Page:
This is a separate insurance policy and may not be needed for the property. Your realtor, or the listing agent will know if the property is in a flood zone. If it is then you should get a quote for flood insurance as well. Both property taxes and insurance will be combined with your mortgage so that you pay for all three items at once when you make your monthly mortgage payment. Your lender will automatically disburse the funds to the insurance company and the property taxes to your town.

HOA Fees:

Most properties in the Lowcountry have HOA fees associated with them as well as one-time HOA transfer fees (which are added to your closing costs). Your realtor, or the listing agent should know how much these fees are. Alternatively, you can look up the name of the community the prospective rental property is located in and include the term “HOA fee” in the search to see how much these fees are


 Reserves are used for maintenance, capital expenditures, and vacancies. These expenses do not occur every month and instead a monthly average should be estimated. These expenses will vary based on the age, size, and desirability of the property. Chances are the the properties you are looking at in the Lowcountry are no older than 25 years old as the vast majority of homes in the area were built after 2000. There are also various small maintenance expenses that crop up every few months and the occasional HOA maintenance requirements such as power washing the house. 

The rental market is usually strong in the Lowcountry so vacancies should not typically be too big of an issue, but it is never a bad idea to set some money aside just in case. Currently, most homes managed by RMA are being rented to new tenants before the old tenants move out. However, at least two to three weeks of vacancy every 1-2 years should be accounted for in case the rental property can not be rented immediately and since normal wear-and-tear maintenance will probably have to be performed between one tenant moving out and another moving in. Having said that, RMA has many tenants that have stayed in the same rental for over 5 years.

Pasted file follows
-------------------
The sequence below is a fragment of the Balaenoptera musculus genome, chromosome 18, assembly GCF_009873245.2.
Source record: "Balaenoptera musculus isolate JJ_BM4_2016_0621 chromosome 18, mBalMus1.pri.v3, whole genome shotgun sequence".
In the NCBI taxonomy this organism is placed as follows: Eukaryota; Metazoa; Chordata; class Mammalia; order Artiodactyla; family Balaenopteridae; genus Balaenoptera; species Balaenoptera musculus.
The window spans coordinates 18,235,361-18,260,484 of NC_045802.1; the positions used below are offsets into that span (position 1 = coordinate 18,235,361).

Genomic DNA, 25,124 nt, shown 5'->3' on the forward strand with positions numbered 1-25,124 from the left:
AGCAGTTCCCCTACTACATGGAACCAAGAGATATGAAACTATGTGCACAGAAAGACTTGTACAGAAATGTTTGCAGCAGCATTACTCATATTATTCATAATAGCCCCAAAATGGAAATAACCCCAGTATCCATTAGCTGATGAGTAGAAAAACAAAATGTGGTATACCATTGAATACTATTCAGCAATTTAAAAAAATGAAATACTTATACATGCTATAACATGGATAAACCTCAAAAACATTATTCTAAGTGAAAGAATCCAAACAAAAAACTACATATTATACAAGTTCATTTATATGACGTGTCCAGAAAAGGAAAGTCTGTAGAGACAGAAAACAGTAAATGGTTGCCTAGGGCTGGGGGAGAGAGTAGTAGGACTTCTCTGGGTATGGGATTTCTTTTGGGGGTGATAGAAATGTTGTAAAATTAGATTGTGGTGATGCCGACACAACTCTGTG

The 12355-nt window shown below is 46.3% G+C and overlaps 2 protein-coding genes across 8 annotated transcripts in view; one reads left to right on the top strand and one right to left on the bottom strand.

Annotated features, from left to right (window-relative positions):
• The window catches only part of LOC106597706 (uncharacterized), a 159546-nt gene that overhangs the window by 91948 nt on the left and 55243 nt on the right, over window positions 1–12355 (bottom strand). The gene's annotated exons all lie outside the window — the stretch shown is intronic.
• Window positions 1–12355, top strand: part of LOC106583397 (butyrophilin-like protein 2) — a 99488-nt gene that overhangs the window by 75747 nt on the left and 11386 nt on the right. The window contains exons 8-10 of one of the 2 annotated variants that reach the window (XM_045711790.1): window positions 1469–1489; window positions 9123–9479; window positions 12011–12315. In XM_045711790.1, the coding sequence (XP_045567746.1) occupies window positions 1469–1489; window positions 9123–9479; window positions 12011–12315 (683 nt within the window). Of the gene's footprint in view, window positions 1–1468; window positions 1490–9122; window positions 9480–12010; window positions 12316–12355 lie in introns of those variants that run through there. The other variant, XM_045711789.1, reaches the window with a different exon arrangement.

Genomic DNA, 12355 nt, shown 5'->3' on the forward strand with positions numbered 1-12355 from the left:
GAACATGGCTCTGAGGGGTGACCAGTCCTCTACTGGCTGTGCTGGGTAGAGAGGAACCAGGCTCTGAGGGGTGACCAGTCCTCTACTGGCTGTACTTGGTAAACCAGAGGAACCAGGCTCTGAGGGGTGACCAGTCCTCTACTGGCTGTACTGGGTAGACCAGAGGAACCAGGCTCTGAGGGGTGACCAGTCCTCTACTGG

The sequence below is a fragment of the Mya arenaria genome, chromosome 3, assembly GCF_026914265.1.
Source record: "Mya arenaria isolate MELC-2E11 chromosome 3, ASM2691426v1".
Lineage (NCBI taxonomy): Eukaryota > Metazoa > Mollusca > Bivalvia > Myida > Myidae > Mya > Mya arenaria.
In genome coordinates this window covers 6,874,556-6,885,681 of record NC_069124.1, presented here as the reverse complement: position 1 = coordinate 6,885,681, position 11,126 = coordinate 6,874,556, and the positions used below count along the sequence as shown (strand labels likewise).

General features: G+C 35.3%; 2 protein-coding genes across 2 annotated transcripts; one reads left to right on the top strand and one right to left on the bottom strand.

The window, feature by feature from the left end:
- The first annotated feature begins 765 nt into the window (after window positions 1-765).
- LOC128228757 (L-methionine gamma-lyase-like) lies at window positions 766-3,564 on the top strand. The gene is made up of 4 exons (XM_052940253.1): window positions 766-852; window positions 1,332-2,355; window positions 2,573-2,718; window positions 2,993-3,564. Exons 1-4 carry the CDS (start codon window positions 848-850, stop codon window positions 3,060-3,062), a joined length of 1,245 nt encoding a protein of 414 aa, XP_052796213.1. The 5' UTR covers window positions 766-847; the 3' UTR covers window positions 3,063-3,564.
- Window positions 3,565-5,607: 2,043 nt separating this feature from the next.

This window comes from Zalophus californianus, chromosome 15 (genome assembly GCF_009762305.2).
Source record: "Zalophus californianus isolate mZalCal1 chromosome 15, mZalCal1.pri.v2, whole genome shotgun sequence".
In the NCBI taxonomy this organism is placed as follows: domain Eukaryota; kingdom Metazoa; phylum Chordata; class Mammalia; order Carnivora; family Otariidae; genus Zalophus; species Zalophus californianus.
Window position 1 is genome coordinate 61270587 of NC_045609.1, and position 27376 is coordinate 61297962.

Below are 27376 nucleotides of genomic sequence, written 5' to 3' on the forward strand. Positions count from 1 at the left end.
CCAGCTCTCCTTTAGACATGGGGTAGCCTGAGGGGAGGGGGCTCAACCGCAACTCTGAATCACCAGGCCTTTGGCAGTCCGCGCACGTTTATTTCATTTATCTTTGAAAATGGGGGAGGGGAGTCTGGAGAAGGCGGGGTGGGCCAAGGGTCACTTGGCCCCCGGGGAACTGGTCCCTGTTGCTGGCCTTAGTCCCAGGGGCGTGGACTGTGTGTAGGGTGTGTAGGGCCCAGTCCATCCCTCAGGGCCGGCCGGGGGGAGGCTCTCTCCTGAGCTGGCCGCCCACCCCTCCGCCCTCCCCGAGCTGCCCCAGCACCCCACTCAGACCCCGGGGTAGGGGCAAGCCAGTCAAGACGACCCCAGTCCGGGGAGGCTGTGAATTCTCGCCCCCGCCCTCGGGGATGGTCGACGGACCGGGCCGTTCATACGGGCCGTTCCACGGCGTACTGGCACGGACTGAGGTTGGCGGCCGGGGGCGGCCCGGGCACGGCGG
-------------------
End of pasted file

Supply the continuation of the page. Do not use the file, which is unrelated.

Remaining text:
For a single-family home in Beaufort County the maintenance, capital expenditures, and vacancies can be estimated to average around $300-$400 per month.  A multi-family will average around $200-$300 per unit per month, and a condo unit will average around $200-$300 per month as well.

Miscellaneous Expenses:

If using a property management company then the monthly fee should be factored into the expenses. This fee is typically 10-12% of the rent collected and is used to compensate the property manager for their source of reliable contractors, time for taking phone calls, performing inspections, overseeing maintenance requests, and taking care of other issues that can pop-up. There is also typically a lease renewal fee of $100-200 if the current tenant in your property renews their lease as well as a tenant placement fee to cover marketing expenses when a new tenant is needed. For more information on what a property manager does check out this article